There were certain Annual Feasts and Festivals, when mirth fairly boiled over.  On Royal Oak Day, 29th of May, the church bells rang merrily, and an oak branch was hung at the horses' heads.  Shrove Tuesday was a red letter day to the young, for custom required, not only that they should have a half-day holiday, but also that the ever celebrated pancakes, the delight of Yorkshire children, should be good and abundant.  Ash Wednesday (understood by the children to mean 'Hash') used to remind us of the Scottish national dish, 'Haggis,' which is said to contain a deal of confused feeding.  Carling Sunday, the day when parents gave children peas, baked with butter in a frying pan, which, by the use of a pea shooter and a catapult, lads used to shy at the ears of people in the street and sometimes in the church - was a high day to the young.  On Bon Fire Day, November 5th, the youngsters used to rifle hedges and stackyards of such combustible materials as lay within the reach of their fingers, and carry them away; at night we held high revels by the side of a huge fire, kept alive by tar barrels.
Fair Days (called in the old English, 'Fayres') held in the towns, and in most of the large villages, around 'the cross,' had a sort of religious origin.  When churches and chapels were unknown in our land, the heralds of salvation preached to our forefathers from 'the cross,' on the green and so it came to pass that no place was thought better on fair dealing than about 'the cross,' where they were converted to Christianity and to a knowledge of what was right between buyer and seller.  The cross of the preacher became the mart of the people.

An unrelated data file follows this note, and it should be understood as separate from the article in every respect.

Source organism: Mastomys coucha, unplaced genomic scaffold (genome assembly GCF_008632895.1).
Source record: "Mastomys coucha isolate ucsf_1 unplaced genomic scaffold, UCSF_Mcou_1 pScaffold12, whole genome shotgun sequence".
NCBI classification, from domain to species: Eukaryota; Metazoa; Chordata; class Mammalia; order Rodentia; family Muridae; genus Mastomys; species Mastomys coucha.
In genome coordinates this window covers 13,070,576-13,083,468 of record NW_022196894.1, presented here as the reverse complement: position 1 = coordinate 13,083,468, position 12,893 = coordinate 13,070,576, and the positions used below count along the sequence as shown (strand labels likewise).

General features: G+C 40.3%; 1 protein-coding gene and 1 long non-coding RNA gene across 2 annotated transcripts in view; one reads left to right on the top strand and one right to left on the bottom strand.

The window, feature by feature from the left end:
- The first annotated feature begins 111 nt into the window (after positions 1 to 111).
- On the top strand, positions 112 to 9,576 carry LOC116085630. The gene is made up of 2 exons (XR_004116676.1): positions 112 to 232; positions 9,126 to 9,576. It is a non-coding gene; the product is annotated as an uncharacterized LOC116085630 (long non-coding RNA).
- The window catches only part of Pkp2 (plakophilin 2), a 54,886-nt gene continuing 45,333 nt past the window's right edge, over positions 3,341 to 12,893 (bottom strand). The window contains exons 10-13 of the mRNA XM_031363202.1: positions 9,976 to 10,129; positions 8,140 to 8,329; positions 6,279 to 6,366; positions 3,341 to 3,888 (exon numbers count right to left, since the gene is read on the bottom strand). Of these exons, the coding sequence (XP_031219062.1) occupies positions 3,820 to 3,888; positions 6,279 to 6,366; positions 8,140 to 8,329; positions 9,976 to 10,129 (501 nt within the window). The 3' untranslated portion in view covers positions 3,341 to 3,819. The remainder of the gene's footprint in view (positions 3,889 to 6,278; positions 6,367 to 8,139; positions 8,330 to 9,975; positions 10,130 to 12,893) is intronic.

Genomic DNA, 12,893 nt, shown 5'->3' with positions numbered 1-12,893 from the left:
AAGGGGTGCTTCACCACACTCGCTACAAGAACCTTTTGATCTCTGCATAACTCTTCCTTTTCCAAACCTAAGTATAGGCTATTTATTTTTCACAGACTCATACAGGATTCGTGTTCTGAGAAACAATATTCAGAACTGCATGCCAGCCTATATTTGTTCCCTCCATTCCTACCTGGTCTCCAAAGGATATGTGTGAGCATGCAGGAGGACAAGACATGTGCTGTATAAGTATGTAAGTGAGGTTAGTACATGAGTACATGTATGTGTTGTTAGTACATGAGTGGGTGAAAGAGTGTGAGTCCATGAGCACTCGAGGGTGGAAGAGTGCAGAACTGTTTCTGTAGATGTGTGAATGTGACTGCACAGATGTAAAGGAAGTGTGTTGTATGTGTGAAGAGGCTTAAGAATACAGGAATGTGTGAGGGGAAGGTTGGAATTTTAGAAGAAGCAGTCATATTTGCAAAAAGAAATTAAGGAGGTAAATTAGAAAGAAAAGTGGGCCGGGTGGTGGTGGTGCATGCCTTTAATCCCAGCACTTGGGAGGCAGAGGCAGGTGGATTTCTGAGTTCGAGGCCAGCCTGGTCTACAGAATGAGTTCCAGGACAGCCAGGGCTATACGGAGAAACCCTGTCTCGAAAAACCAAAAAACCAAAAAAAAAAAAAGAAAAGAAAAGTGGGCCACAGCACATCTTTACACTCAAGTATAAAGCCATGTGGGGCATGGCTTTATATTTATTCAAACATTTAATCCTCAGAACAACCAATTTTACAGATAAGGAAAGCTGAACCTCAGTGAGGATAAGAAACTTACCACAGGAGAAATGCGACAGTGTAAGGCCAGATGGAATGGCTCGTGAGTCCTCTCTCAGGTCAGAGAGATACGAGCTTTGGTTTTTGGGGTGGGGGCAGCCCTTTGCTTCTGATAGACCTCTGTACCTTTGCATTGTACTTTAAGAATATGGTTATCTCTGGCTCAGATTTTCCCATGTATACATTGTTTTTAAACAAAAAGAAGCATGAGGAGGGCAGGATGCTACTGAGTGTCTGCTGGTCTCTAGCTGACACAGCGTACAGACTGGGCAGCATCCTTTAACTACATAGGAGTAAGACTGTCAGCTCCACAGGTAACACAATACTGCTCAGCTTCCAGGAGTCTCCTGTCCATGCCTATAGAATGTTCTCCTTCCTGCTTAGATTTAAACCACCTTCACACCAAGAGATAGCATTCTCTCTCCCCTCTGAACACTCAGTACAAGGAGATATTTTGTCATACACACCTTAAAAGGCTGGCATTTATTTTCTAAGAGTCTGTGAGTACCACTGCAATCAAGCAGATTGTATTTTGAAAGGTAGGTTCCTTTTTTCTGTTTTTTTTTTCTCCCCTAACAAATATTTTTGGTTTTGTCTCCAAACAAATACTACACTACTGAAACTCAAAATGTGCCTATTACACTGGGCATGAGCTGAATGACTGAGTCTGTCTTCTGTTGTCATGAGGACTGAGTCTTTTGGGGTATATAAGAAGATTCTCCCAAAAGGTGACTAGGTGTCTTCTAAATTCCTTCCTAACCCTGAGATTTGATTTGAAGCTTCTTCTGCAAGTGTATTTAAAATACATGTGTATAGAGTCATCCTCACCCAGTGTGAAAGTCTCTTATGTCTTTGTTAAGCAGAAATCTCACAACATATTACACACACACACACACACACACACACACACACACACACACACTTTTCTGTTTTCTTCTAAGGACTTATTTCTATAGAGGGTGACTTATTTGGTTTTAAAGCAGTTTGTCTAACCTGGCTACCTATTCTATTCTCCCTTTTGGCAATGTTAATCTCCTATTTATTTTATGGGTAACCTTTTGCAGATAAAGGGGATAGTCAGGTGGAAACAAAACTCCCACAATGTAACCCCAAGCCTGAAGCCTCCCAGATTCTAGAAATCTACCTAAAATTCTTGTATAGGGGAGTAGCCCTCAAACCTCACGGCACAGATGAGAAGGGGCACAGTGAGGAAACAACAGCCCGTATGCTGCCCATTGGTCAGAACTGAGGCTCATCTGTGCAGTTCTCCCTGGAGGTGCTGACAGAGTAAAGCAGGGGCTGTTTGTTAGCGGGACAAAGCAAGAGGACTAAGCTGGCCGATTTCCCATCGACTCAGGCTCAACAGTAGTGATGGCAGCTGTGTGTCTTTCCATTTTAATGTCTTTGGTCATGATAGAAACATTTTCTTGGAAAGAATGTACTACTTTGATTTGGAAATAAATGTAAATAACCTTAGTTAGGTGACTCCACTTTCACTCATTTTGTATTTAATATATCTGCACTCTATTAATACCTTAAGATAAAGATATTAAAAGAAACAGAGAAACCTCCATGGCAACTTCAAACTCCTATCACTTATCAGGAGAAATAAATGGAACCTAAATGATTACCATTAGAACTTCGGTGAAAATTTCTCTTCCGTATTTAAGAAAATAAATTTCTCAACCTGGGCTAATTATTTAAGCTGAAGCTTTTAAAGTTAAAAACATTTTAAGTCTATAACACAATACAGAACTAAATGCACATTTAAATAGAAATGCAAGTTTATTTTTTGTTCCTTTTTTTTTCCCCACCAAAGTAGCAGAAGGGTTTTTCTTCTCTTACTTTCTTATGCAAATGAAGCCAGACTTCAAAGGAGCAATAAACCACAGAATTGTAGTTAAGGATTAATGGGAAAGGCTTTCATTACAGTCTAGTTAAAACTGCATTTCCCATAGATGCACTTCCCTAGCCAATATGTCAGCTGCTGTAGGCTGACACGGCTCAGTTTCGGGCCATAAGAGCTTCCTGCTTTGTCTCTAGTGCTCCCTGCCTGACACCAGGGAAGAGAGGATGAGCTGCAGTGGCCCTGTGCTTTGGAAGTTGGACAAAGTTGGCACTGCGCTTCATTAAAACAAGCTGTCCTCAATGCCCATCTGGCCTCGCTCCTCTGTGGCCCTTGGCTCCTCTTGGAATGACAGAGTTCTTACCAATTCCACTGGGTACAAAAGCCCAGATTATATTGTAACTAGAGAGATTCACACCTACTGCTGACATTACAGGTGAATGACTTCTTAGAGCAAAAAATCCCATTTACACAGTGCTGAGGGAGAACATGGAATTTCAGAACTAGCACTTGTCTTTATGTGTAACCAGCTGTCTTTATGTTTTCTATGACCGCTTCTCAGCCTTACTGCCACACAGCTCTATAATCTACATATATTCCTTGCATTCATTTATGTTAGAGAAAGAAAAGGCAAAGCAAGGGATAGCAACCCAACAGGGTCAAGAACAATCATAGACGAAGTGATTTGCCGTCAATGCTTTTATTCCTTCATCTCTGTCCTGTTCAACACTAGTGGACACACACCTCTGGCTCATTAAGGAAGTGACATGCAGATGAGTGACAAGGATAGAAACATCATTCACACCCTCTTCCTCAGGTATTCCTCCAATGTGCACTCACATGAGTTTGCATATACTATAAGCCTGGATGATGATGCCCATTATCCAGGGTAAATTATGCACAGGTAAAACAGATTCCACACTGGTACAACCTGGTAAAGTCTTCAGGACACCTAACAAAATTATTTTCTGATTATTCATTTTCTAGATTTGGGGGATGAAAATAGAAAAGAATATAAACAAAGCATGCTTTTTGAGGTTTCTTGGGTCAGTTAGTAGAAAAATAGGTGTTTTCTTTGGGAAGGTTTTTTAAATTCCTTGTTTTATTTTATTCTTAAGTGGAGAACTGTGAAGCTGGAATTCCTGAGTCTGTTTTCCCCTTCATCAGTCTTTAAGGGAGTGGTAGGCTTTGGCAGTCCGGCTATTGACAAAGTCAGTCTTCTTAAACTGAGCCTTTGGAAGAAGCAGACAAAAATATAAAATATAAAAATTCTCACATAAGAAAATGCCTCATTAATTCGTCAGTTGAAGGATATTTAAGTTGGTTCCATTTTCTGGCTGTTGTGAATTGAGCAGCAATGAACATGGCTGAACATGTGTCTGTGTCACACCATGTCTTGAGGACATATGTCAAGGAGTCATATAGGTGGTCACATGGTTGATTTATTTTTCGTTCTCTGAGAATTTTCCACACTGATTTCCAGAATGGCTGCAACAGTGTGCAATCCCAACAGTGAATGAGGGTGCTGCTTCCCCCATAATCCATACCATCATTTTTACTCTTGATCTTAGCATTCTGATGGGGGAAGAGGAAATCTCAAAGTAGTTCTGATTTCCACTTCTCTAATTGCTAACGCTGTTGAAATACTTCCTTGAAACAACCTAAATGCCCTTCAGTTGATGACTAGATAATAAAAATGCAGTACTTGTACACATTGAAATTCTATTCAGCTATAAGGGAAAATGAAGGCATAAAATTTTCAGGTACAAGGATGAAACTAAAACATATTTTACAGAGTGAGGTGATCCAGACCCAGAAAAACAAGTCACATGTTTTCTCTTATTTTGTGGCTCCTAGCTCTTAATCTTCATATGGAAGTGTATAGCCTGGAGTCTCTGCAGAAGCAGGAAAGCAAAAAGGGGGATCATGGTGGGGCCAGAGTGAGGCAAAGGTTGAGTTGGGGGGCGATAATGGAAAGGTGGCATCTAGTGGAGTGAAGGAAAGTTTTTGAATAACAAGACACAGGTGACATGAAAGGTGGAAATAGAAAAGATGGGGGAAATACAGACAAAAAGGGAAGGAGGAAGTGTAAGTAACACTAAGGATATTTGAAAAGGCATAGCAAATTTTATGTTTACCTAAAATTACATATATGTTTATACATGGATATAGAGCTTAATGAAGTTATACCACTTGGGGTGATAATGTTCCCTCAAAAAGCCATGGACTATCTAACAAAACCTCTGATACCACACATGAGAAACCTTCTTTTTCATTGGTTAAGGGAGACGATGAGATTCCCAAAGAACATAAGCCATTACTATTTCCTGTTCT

Originated for a good object - to bring together merchandise, they became scenes of bacchanalian dissipation.  To the young they were the brightest days of the year.  Families gathered under the parental roof; children clustered round the knees of their grand-parents, and coaxed or cozened them into all sorts of extravagances.  Tables were spread at night with nuts, oranges, apples, brandy-snap, gingerbread, treacle-sticks and other toothsome rarities.  "Shut your eyes and open your moths, and wait for what is coming."  With eyes shut, they waited till some sweet morsel, as pleasant as a drop of whiskey to the Irish, was put into their open mouths.  Parents would practice self-denial, for weeks, without a murmur, that their tables might be well spread at 'fair tame.'  "And are you going to enjoy yourself during the fair," was asked of a woman, both poor and pious.  "Yes, I am.  Ah'd pawn ma goon afore ah'd let the day pass wi'out a bit of summat ex-try for ma bairns."  Well-to-do people, who delight to provide roast beef and plum pudding at Christmas, will surely see nothing extraordinary in the joy of these poor people!